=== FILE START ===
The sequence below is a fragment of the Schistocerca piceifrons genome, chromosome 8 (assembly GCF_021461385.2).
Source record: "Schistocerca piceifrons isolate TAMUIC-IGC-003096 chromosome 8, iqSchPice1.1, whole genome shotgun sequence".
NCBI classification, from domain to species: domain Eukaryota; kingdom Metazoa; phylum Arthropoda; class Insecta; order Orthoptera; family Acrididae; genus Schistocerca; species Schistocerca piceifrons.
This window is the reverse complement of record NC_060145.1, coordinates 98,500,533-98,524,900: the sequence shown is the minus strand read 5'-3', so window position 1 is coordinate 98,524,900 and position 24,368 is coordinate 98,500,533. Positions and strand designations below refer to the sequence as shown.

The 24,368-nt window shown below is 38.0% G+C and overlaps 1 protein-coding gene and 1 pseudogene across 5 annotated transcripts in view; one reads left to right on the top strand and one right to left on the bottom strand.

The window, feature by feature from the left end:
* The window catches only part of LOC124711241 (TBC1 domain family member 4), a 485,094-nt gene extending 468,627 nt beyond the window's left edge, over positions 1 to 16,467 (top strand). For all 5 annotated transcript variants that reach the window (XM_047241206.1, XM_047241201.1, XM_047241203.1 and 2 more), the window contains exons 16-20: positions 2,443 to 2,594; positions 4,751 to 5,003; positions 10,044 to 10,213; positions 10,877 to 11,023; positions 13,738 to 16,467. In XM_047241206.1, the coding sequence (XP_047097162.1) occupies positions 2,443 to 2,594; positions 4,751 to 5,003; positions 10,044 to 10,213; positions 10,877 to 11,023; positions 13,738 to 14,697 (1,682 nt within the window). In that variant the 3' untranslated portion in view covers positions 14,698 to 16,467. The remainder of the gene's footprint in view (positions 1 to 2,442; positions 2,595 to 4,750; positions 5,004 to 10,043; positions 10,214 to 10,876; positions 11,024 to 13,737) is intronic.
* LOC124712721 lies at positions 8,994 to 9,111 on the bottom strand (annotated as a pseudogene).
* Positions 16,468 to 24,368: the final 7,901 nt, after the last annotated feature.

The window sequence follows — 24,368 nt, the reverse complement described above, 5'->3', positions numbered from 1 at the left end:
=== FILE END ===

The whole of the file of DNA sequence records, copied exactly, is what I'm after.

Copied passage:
The sequence below is a fragment of the Schistocerca piceifrons genome, chromosome 8 (assembly GCF_021461385.2).
Source record: "Schistocerca piceifrons isolate TAMUIC-IGC-003096 chromosome 8, iqSchPice1.1, whole genome shotgun sequence".
NCBI classification, from domain to species: domain Eukaryota; kingdom Metazoa; phylum Arthropoda; class Insecta; order Orthoptera; family Acrididae; genus Schistocerca; species Schistocerca piceifrons.
This window is the reverse complement of record NC_060145.1, coordinates 98,500,533-98,524,900: the sequence shown is the minus strand read 5'-3', so window position 1 is coordinate 98,524,900 and position 24,368 is coordinate 98,500,533. Positions and strand designations below refer to the sequence as shown.

The 24,368-nt window shown below is 38.0% G+C and overlaps 1 protein-coding gene and 1 pseudogene across 5 annotated transcripts in view; one reads left to right on the top strand and one right to left on the bottom strand.

The window, feature by feature from the left end:
* The window catches only part of LOC124711241 (TBC1 domain family member 4), a 485,094-nt gene extending 468,627 nt beyond the window's left edge, over positions 1 to 16,467 (top strand). For all 5 annotated transcript variants that reach the window (XM_047241206.1, XM_047241201.1, XM_047241203.1 and 2 more), the window contains exons 16-20: positions 2,443 to 2,594; positions 4,751 to 5,003; positions 10,044 to 10,213; positions 10,877 to 11,023; positions 13,738 to 16,467. In XM_047241206.1, the coding sequence (XP_047097162.1) occupies positions 2,443 to 2,594; positions 4,751 to 5,003; positions 10,044 to 10,213; positions 10,877 to 11,023; positions 13,738 to 14,697 (1,682 nt within the window). In that variant the 3' untranslated portion in view covers positions 14,698 to 16,467. The remainder of the gene's footprint in view (positions 1 to 2,442; positions 2,595 to 4,750; positions 5,004 to 10,043; positions 10,214 to 10,876; positions 11,024 to 13,737) is intronic.
* LOC124712721 lies at positions 8,994 to 9,111 on the bottom strand (annotated as a pseudogene).
* Positions 16,468 to 24,368: the final 7,901 nt, after the last annotated feature.

The window sequence follows — 24,368 nt, the reverse complement described above, 5'->3', positions numbered from 1 at the left end: